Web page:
This week has given me two new toys to play with, and you could probably say both were bought at the dollar store. The first was Microsoft‘s release of Rebranded Live, aka Bing. Bing’s search results have been poor (for me), but not much poorer than Google‘s. Just enough poorer for me to see no reason to really switch, which is very bad for Microsoft. There are neat little features, like pop up feed links for blog posts and previews. I like it, but it’s not much. Where they shine is in image search, which incorporates similar image search already (Google still has theirs in Labs). Google Similar Images knocked my socks off at first, but then it just seemed like it should be renamed Google Identical Images. Not much diversity. Bing got this part right. The images are similar, not identical. There is a diverse collection and the navigation is great. Kudos, Live Labs, for that one. Is it perfect? Nope, but it’s better than what I was using.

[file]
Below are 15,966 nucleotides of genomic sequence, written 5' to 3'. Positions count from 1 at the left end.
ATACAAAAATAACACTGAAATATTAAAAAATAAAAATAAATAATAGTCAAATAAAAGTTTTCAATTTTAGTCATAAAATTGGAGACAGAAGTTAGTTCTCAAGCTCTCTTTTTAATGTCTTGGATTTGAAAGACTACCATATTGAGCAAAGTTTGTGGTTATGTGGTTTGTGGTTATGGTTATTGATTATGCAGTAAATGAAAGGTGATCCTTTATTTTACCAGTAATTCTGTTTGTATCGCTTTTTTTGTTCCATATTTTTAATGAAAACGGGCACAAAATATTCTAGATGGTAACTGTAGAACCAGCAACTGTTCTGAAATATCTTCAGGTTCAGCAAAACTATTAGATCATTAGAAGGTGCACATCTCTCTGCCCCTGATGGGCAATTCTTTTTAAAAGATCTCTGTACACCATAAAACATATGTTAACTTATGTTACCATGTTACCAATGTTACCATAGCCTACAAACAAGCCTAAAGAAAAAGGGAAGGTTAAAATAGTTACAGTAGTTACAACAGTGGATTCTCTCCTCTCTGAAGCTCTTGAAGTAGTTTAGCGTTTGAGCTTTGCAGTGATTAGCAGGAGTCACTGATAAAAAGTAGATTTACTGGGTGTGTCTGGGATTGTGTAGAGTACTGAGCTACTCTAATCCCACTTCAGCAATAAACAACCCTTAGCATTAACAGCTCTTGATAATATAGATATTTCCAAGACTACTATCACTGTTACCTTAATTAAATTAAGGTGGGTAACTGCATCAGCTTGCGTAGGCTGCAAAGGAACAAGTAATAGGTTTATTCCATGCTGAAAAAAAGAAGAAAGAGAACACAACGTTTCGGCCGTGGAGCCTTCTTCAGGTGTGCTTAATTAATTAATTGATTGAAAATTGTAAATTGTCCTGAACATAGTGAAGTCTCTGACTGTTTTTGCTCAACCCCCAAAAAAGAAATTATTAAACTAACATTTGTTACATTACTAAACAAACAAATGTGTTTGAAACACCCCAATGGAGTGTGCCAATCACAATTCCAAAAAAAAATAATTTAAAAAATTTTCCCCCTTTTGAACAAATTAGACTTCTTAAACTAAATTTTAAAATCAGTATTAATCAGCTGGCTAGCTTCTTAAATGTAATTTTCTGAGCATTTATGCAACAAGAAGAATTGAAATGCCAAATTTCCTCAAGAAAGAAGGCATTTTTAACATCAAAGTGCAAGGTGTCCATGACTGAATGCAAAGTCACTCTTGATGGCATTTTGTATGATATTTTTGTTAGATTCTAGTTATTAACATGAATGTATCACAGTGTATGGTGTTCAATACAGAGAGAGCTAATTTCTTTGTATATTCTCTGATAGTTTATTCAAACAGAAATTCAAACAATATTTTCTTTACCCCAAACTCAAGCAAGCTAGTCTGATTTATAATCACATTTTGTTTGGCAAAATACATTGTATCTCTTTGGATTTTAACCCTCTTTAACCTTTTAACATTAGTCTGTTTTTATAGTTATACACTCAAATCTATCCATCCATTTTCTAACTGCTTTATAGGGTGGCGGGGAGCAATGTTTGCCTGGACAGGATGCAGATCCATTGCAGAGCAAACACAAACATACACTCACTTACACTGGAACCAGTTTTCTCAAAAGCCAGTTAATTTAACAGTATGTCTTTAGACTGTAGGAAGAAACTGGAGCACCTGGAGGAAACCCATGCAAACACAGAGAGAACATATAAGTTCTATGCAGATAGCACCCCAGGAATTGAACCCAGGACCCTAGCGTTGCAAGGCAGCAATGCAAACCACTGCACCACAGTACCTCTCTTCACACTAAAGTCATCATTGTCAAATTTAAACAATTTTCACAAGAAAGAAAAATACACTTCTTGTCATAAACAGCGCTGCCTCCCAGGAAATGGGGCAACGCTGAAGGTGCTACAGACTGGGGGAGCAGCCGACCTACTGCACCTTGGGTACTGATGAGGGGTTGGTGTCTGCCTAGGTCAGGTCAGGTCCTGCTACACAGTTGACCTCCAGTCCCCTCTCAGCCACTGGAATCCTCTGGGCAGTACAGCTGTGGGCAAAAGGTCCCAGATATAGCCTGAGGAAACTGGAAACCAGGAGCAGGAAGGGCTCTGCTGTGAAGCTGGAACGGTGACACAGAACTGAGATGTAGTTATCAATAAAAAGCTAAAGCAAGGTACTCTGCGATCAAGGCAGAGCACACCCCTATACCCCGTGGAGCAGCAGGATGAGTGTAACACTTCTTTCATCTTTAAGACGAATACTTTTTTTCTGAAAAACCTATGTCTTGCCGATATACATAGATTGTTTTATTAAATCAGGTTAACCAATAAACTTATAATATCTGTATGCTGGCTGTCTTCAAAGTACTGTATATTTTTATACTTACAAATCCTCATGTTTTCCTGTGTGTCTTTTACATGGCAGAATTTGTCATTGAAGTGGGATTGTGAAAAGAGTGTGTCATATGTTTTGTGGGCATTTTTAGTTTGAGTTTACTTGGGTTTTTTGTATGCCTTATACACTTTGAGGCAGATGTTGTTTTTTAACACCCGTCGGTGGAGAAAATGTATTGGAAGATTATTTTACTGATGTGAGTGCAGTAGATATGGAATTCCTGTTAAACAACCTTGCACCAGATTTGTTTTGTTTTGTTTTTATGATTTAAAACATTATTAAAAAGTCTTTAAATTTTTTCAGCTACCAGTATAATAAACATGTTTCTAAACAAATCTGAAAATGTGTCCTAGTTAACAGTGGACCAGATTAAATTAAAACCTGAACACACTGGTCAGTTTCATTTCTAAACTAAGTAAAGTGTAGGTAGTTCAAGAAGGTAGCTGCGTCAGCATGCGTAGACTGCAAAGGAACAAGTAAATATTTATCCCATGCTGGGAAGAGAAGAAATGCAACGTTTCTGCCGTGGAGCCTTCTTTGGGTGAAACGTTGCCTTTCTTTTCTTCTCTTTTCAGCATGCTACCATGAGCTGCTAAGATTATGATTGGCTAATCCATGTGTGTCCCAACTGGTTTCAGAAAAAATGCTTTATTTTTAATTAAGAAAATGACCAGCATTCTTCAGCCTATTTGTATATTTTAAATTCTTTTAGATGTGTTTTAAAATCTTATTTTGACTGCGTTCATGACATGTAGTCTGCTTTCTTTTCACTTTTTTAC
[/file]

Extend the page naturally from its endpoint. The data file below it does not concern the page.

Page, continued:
The next toy was Google Squared, which inspired this tweet right after I tried it:
Further playing around with it convinced me that this would have been a nice tool to have when I was doing ridiculous term papers in high school. Term papers about crap I didn’t care about. Basically random stuff. G^2 is great for that, but really not very helpful otherwise. It was pretty awesome finding out the number of victims of 30 different serial killers all at once, though. As quality improves (assuming it does), this could be pretty useful. Quality has to get there though. 90% of time using it is trial and error trying to find something that works. I was able to add some sorting algorithms to a square, but couldn’t find a single column to add that actually had something in it (that wasn’t absurd). Wolfram|Alpha is still the winner in the knowledge engine department, methinks.